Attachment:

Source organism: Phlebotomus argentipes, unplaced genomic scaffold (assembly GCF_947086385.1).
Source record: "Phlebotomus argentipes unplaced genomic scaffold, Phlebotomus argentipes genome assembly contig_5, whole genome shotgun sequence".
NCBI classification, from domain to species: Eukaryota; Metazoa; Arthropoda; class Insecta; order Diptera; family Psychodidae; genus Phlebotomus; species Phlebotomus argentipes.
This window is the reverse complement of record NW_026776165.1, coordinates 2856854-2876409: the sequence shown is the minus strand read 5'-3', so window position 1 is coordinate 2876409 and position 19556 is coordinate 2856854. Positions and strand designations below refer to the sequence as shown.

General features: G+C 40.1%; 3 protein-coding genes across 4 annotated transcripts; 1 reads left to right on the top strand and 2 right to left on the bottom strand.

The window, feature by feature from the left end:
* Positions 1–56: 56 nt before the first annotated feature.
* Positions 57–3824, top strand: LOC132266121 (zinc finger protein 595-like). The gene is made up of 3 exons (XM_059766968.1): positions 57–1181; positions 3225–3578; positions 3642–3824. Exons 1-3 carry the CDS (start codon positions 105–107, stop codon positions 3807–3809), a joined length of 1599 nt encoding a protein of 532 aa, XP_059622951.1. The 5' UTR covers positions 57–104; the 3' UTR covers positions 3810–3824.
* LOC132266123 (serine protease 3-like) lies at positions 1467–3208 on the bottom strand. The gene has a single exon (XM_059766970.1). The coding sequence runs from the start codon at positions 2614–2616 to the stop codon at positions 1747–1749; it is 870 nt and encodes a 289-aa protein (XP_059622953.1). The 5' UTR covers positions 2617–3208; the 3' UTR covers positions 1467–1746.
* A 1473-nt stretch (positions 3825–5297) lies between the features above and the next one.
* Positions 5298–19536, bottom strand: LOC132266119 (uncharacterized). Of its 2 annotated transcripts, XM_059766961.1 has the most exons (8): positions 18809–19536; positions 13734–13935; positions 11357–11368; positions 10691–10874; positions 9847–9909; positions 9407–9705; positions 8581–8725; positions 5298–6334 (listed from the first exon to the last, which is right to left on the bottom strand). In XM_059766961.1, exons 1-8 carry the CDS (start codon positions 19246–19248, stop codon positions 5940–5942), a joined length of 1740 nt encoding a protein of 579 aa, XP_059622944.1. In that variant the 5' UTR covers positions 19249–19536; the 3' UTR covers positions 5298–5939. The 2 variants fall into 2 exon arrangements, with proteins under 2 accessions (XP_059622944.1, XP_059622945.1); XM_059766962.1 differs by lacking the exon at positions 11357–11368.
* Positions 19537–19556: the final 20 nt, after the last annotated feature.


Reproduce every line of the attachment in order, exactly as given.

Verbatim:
Source organism: Phlebotomus argentipes, unplaced genomic scaffold (assembly GCF_947086385.1).
Source record: "Phlebotomus argentipes unplaced genomic scaffold, Phlebotomus argentipes genome assembly contig_5, whole genome shotgun sequence".
NCBI classification, from domain to species: Eukaryota; Metazoa; Arthropoda; class Insecta; order Diptera; family Psychodidae; genus Phlebotomus; species Phlebotomus argentipes.
This window is the reverse complement of record NW_026776165.1, coordinates 2856854-2876409: the sequence shown is the minus strand read 5'-3', so window position 1 is coordinate 2876409 and position 19556 is coordinate 2856854. Positions and strand designations below refer to the sequence as shown.

General features: G+C 40.1%; 3 protein-coding genes across 4 annotated transcripts; 1 reads left to right on the top strand and 2 right to left on the bottom strand.

The window, feature by feature from the left end:
* Positions 1–56: 56 nt before the first annotated feature.
* Positions 57–3824, top strand: LOC132266121 (zinc finger protein 595-like). The gene is made up of 3 exons (XM_059766968.1): positions 57–1181; positions 3225–3578; positions 3642–3824. Exons 1-3 carry the CDS (start codon positions 105–107, stop codon positions 3807–3809), a joined length of 1599 nt encoding a protein of 532 aa, XP_059622951.1. The 5' UTR covers positions 57–104; the 3' UTR covers positions 3810–3824.
* LOC132266123 (serine protease 3-like) lies at positions 1467–3208 on the bottom strand. The gene has a single exon (XM_059766970.1). The coding sequence runs from the start codon at positions 2614–2616 to the stop codon at positions 1747–1749; it is 870 nt and encodes a 289-aa protein (XP_059622953.1). The 5' UTR covers positions 2617–3208; the 3' UTR covers positions 1467–1746.
* A 1473-nt stretch (positions 3825–5297) lies between the features above and the next one.
* Positions 5298–19536, bottom strand: LOC132266119 (uncharacterized). Of its 2 annotated transcripts, XM_059766961.1 has the most exons (8): positions 18809–19536; positions 13734–13935; positions 11357–11368; positions 10691–10874; positions 9847–9909; positions 9407–9705; positions 8581–8725; positions 5298–6334 (listed from the first exon to the last, which is right to left on the bottom strand). In XM_059766961.1, exons 1-8 carry the CDS (start codon positions 19246–19248, stop codon positions 5940–5942), a joined length of 1740 nt encoding a protein of 579 aa, XP_059622944.1. In that variant the 5' UTR covers positions 19249–19536; the 3' UTR covers positions 5298–5939. The 2 variants fall into 2 exon arrangements, with proteins under 2 accessions (XP_059622944.1, XP_059622945.1); XM_059766962.1 differs by lacking the exon at positions 11357–11368.
* Positions 19537–19556: the final 20 nt, after the last annotated feature.